Key Layout Files

Key layout files (.kl files) are responsible for mapping Linux key codes and axis codes to Android key codes and axis codes and specifying associated policy flags.

Device-specific key layout files are required for all internal (built-in) input devices that have keys, including special keys such as volume, power and headset media keys.

Device-specific key layout files are optional for other input devices but they are recommended for special-purpose keyboards and joysticks.

If no device-specific key layout file is available, then the system will choose a default instead.

Location

Key layout files are located by USB vendor, product (and optionally version) id or by input device name.

The following paths are consulted in order.

  • /system/usr/keylayout/Vendor_XXXX_Product_XXXX_Version_XXXX.kl
  • /system/usr/keylayout/Vendor_XXXX_Product_XXXX.kl
  • /system/usr/keylayout/DEVICE_NAME.kl
  • /data/system/devices/keylayout/Vendor_XXXX_Product_XXXX_Version_XXXX.kl
  • /data/system/devices/keylayout/Vendor_XXXX_Product_XXXX.kl
  • /data/system/devices/keylayout/DEVICE_NAME.kl
  • /system/usr/keylayout/Generic.kl
  • /data/system/devices/keylayout/Generic.kl

When constructing a file path that contains the device name, all characters in the device name other than '0'-'9', 'a'-'z', 'A'-'Z', '-' or '' are replaced by ''.

Generic Key Layout File

The system provides a special built-in generic key layout file called Generic.kl. This key layout is intended to support a variety of standard external keyboards and joysticks.

Do not modify the generic key layout!

Syntax

A key layout file is a plain text file consisting of key or axis declarations and flags.

Key Declarations

Key declarations each consist of the keyword key followed by a Linux key code number and an Android key code name, or the keyword `usage` followed by a HID usage and an Android key code name. The HID usage is represented as a 32-bit integer, where the high 16-bits represent the HID usage page and the low 16-bits represent the HID usage ID. Either of these declarations can then be followed by an optional set of whitespace delimited policy flags.


key 1     ESCAPE
key 114   VOLUME_DOWN       WAKE
key 16    Q                 VIRTUAL     WAKE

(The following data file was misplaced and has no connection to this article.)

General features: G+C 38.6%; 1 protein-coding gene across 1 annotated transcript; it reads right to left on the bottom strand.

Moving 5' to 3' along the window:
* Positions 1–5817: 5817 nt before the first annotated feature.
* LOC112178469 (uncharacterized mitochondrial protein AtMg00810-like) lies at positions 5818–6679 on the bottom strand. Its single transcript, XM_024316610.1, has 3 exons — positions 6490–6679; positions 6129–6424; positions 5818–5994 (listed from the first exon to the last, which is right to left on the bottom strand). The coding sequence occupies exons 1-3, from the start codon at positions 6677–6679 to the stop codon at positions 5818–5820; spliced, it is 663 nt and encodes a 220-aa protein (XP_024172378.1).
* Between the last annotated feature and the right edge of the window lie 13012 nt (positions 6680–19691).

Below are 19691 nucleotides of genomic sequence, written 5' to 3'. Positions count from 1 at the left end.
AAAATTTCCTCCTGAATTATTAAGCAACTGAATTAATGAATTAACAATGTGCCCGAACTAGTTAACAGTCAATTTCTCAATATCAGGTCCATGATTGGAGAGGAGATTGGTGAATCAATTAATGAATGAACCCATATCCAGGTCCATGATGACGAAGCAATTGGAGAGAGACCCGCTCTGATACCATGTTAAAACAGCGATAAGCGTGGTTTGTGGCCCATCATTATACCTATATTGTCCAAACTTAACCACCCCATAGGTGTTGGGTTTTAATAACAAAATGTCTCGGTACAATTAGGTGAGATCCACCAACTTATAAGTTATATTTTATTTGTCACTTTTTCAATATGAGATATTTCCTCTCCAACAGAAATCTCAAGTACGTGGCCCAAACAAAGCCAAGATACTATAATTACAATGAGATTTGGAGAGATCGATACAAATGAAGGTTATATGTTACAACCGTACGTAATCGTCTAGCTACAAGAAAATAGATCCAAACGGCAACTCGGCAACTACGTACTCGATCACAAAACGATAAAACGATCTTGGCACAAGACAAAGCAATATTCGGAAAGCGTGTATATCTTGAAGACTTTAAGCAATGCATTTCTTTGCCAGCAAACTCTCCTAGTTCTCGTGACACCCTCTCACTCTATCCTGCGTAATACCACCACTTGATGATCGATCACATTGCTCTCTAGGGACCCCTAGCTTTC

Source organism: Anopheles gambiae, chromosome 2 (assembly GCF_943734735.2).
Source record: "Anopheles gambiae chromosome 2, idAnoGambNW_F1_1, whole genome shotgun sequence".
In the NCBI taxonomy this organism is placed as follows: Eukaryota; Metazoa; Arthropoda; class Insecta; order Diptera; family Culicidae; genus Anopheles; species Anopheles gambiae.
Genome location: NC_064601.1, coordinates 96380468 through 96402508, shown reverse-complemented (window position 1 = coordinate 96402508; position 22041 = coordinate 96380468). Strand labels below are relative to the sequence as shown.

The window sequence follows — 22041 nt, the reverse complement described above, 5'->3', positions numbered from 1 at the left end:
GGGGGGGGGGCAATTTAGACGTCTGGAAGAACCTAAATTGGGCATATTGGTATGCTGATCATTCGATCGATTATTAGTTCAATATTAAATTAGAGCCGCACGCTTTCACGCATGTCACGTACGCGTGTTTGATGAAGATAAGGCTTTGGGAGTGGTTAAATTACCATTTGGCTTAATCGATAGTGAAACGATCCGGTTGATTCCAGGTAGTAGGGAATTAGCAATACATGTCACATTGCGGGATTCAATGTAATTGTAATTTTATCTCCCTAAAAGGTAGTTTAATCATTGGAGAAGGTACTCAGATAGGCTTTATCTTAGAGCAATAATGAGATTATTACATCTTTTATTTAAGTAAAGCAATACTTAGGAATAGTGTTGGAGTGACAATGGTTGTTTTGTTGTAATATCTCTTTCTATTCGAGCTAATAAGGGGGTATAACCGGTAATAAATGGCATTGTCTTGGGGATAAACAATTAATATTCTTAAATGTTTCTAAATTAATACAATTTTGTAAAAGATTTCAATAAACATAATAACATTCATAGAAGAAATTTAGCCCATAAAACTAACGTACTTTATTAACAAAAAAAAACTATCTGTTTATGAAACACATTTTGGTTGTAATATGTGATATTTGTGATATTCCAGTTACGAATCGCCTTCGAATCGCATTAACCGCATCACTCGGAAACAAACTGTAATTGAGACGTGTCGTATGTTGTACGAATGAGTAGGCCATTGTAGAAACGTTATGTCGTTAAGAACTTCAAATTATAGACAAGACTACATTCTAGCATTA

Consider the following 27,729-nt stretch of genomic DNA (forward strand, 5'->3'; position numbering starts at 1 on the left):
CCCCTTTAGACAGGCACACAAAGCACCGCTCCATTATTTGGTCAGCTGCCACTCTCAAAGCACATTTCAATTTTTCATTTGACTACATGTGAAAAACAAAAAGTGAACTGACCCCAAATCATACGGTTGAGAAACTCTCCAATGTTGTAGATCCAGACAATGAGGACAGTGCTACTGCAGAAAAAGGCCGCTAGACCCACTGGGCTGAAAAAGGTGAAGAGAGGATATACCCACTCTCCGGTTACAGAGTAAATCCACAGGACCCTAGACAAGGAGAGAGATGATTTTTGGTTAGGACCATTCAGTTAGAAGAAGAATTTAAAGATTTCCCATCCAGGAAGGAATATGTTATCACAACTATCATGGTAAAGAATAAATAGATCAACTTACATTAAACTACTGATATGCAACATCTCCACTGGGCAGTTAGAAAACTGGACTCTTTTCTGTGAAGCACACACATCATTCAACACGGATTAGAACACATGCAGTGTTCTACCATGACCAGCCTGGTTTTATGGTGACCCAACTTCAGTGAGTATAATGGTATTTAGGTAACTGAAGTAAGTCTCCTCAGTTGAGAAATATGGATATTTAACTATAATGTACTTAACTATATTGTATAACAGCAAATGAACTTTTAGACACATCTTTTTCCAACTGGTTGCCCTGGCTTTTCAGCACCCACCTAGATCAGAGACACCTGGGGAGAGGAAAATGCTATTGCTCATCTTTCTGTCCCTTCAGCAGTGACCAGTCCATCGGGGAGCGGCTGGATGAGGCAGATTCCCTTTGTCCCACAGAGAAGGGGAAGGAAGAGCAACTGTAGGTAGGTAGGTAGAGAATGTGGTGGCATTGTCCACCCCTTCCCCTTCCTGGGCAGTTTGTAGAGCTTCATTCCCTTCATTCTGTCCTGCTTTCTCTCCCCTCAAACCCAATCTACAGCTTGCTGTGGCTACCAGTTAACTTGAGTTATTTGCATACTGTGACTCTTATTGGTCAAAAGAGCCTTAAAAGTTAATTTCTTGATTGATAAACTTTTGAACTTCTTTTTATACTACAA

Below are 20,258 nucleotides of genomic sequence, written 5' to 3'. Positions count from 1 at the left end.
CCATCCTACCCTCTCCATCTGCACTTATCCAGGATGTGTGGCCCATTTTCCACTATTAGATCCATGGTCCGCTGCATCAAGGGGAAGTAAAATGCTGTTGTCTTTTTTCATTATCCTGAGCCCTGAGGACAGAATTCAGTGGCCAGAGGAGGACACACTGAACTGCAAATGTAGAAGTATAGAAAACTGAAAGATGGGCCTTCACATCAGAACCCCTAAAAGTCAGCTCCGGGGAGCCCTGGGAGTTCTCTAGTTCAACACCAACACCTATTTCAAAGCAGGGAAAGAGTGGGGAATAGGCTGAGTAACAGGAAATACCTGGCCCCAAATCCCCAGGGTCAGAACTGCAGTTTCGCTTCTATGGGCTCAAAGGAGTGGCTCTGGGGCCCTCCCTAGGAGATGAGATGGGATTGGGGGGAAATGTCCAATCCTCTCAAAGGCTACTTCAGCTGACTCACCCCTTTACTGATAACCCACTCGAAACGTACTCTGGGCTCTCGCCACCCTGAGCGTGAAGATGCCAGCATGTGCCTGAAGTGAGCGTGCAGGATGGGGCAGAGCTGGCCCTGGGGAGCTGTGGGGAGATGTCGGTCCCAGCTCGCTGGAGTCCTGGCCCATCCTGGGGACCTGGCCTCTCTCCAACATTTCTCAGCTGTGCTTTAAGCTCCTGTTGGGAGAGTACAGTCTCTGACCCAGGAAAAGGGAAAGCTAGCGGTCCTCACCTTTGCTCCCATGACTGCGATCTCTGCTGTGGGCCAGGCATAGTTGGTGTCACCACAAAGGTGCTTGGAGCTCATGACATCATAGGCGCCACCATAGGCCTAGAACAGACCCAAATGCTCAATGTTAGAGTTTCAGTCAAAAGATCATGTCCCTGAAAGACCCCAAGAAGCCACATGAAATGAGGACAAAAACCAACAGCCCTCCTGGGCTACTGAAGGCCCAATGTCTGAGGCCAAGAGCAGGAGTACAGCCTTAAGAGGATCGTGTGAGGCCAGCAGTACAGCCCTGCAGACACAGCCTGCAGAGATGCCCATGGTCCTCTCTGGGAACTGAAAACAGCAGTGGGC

key usage 0x0c006F          BRIGHTNESS_UP

The following policy flags are recognized:

  • WAKE: The key should wake the device when it is asleep. For historical reasons, this flag behaves in the same manner as WAKE_DROPPED below.
  • WAKE_DROPPED: The key should wake the device when it is asleep but the key itself should be dropped when the wake-up occurs. In a sense, the key's action was to wake the device, but the key itself is not processed.
  • SHIFT: The key should be interpreted as if the SHIFT key were also pressed.
  • CAPS_LOCK: The key should be interpreted as if the CAPS LOCK key were also pressed.
  • ALT: The key should be interpreted as if the ALT key were also pressed.
  • ALT_GR: The key should be interpreted as if the RIGHT ALT key were also pressed.
  • FUNCTION: The key should be interpreted as if the FUNCTION key were also pressed.
  • VIRTUAL: The key is a virtual soft key (capacitive button) that is adjacent to the main touch screen. This causes special debouncing logic to be enabled, see below.
  • MENU: Deprecated. Do not use.
  • LAUNCHER: Deprecated. Do not use.

Axis Declarations

Axis declarations each consist of the keyword axis followed by a Linux axis code number, and qualifiers that control the behavior of the axis including at least one Android axis code name.

Basic Axes

A basic axis simply maps a Linux axis code to an Android axis code name.

The following declaration maps ABS_X (indicated by 0x00) to AXIS_X (indicated by X).

axis 0x00 X

In the above example, if the value of ABS_X is 5 then AXIS_X will be set to 5.

Split Axes

A split axis maps a Linux axis code to two Android axis code names, such that values less than or greater than a threshold are split across two different axes when mapped. This mapping is useful when a single physical axis reported by the device encodes two different mutually exclusive logical axes.

The following declaration maps values of the ABS_Y axis (indicated by 0x01) to AXIS_GAS when less than 0x7f or to AXIS_BRAKE when greater than 0x7f.

axis 0x01 split 0x7f GAS BRAKE

In the above example, if the value of ABS_Y is 0x7d then AXIS_GAS is set to 2 (0x7f - 0x7d) and AXIS_BRAKE is set to 0. Conversely, if the value of ABS_Y is 0x83 then AXIS_GAS is set to 0 and AXIS_BRAKE is set to 4 (0x83 - 0x7f). Finally, if the value of ABS_Y equals the split value of 0x7f then both AXIS_GAS and AXIS_BRAKE are set to 0.

Inverted Axes

An inverted axis inverts the sign of the axis value.

The following declaration maps ABS_RZ (indicated by 0x05) to AXIS_BRAKE (indicated by BRAKE), and inverts the output by negating it.

axis 0x05 invert BRAKE

In the above example, if the value of ABS_RZ is 2 then AXIS_BRAKE is set to -2.

Center Flat Position Option

The Linux input protocol provides a way for input device drivers to specify the center flat position of joystick axes but not all of them do and some of them provide incorrect values.

The center flat position is the neutral position of the axis, such as when a directional pad is in the very middle of its range and the user is not touching it.

To resolve this issue, an axis declaration may be followed by a flat option that specifies the value of the center flat position for the axis.

axis 0x03 Z flat 4096

In the above example, the center flat position is set to 4096.

Comments

Comment lines begin with '#' and continue to the end of the line. Like this:

# A comment!

Blank lines are ignored.